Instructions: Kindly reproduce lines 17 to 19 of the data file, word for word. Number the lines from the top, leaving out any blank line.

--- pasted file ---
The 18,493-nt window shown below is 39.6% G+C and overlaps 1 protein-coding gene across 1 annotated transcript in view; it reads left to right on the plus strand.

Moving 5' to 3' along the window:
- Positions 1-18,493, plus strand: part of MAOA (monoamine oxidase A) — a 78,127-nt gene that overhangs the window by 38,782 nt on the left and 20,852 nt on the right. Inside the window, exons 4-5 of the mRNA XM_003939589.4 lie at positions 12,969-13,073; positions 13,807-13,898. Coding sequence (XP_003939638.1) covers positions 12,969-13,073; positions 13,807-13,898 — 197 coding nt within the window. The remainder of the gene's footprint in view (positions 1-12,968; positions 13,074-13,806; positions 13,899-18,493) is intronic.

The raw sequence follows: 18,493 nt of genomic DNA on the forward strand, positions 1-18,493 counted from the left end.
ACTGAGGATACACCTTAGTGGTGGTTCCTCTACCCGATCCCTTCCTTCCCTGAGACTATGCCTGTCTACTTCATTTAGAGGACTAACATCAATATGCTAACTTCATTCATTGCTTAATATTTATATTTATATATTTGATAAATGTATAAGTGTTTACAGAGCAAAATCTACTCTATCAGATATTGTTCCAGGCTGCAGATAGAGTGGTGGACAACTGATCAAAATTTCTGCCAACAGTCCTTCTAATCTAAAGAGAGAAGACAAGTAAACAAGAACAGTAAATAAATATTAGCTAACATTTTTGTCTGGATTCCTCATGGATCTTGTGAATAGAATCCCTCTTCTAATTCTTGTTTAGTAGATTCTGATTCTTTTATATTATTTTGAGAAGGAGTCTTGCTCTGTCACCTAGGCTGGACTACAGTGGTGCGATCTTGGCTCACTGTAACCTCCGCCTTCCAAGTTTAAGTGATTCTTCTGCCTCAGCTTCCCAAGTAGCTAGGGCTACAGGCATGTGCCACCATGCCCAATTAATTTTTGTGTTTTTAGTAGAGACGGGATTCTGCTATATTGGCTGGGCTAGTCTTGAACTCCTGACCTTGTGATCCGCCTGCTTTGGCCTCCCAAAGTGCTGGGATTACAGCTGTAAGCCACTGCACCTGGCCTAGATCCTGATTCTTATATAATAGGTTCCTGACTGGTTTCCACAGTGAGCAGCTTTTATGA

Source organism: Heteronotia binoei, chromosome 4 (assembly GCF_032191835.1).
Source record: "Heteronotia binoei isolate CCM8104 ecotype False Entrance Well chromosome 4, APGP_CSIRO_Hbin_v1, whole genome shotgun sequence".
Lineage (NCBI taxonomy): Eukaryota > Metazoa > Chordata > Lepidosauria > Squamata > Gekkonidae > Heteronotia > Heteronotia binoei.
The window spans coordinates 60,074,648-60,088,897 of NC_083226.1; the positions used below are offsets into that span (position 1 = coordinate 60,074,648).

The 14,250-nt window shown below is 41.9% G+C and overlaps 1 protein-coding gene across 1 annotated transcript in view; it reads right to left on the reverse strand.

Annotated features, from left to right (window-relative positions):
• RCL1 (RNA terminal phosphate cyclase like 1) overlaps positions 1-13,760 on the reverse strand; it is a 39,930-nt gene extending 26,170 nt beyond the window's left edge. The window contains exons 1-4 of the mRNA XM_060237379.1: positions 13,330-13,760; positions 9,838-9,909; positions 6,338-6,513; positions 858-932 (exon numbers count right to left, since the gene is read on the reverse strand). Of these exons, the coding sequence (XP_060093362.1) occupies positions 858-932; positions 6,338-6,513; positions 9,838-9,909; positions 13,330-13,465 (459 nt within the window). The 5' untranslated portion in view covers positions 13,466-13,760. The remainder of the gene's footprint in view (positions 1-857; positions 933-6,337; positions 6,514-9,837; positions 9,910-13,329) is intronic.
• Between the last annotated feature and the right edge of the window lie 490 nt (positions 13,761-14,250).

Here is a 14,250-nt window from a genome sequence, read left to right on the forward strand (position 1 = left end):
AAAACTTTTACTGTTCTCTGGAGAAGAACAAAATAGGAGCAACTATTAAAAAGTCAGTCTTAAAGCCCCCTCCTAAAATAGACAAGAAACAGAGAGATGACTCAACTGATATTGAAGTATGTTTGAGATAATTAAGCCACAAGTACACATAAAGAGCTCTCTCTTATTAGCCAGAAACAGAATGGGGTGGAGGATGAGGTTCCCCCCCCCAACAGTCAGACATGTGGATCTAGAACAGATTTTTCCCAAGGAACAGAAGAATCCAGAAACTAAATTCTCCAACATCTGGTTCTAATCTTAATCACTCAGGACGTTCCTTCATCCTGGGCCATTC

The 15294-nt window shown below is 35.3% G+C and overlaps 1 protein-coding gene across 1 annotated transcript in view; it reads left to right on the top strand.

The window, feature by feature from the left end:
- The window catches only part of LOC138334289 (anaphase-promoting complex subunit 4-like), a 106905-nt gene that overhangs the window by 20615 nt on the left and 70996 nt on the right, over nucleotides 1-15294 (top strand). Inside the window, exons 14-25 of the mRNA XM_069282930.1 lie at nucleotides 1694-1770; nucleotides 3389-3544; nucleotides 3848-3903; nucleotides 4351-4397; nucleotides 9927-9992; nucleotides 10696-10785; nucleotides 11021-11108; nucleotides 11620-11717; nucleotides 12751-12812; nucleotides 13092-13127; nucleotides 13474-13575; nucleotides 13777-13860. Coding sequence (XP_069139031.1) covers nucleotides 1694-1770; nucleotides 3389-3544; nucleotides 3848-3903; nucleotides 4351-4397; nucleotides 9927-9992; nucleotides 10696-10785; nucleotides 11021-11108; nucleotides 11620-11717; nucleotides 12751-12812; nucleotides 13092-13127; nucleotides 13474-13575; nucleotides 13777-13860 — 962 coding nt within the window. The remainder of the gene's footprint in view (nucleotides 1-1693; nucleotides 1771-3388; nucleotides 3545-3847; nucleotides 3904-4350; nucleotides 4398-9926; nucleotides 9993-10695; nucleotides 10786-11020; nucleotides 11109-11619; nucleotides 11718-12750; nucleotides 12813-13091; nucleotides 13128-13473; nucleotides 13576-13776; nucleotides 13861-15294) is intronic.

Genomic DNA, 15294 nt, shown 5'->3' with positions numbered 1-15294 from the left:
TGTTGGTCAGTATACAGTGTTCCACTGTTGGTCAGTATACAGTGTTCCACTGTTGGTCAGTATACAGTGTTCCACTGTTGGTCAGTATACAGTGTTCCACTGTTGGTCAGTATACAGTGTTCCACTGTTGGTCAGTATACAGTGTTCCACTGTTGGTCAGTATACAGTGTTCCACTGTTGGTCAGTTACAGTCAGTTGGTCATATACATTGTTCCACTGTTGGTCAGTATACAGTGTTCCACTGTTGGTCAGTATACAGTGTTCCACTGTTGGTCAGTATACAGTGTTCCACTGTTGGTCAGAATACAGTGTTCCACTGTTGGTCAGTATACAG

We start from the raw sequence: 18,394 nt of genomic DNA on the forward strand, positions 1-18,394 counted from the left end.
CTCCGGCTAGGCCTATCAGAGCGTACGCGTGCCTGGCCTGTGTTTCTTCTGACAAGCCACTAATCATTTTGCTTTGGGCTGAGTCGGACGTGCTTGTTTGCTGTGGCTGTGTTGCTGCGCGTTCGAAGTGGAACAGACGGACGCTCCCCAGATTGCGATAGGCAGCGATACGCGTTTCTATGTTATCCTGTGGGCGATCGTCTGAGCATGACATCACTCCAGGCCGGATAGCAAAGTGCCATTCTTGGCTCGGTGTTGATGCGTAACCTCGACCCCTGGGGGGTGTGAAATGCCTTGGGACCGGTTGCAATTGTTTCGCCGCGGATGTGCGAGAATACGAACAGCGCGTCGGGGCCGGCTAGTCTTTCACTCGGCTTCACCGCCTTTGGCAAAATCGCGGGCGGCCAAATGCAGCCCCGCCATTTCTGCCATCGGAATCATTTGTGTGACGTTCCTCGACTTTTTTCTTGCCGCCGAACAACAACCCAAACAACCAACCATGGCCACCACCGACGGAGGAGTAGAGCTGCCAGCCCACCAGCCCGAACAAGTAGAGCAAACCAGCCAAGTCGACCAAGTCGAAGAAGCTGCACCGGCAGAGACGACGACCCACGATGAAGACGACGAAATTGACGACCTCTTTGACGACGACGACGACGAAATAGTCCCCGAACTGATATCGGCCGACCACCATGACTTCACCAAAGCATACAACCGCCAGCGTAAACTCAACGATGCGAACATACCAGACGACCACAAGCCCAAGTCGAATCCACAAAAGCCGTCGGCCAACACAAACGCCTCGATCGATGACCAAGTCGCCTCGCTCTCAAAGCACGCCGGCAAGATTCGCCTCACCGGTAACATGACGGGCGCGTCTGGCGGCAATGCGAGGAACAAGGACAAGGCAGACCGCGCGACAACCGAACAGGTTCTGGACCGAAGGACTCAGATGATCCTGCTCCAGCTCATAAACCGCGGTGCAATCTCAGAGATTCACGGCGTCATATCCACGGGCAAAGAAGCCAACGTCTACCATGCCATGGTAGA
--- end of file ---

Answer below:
The window, feature by feature from the left end:
- The window catches only part of LOC138334289 (anaphase-promoting complex subunit 4-like), a 106905-nt gene that overhangs the window by 20615 nt on the left and 70996 nt on the right, over nucleotides 1-15294 (top strand). Inside the window, exons 14-25 of the mRNA XM_069282930.1 lie at nucleotides 1694-1770; nucleotides 3389-3544; nucleotides 3848-3903; nucleotides 4351-4397; nucleotides 9927-9992; nucleotides 10696-10785; nucleotides 11021-11108; nucleotides 11620-11717; nucleotides 12751-12812; nucleotides 13092-13127; nucleotides 13474-13575; nucleotides 13777-13860. Coding sequence (XP_069139031.1) covers nucleotides 1694-1770; nucleotides 3389-3544; nucleotides 3848-3903; nucleotides 4351-4397; nucleotides 9927-9992; nucleotides 10696-10785; nucleotides 11021-11108; nucleotides 11620-11717; nucleotides 12751-12812; nucleotides 13092-13127; nucleotides 13474-13575; nucleotides 13777-13860 — 962 coding nt within the window. The remainder of the gene's footprint in view (nucleotides 1-1693; nucleotides 1771-3388; nucleotides 3545-3847; nucleotides 3904-4350; nucleotides 4398-9926; nucleotides 9993-10695; nucleotides 10786-11020; nucleotides 11109-11619; nucleotides 11718-12750; nucleotides 12813-13091; nucleotides 13128-13473; nucleotides 13576-13776; nucleotides 13861-15294) is intronic.

Genomic DNA, 15294 nt, shown 5'->3' with positions numbered 1-15294 from the left: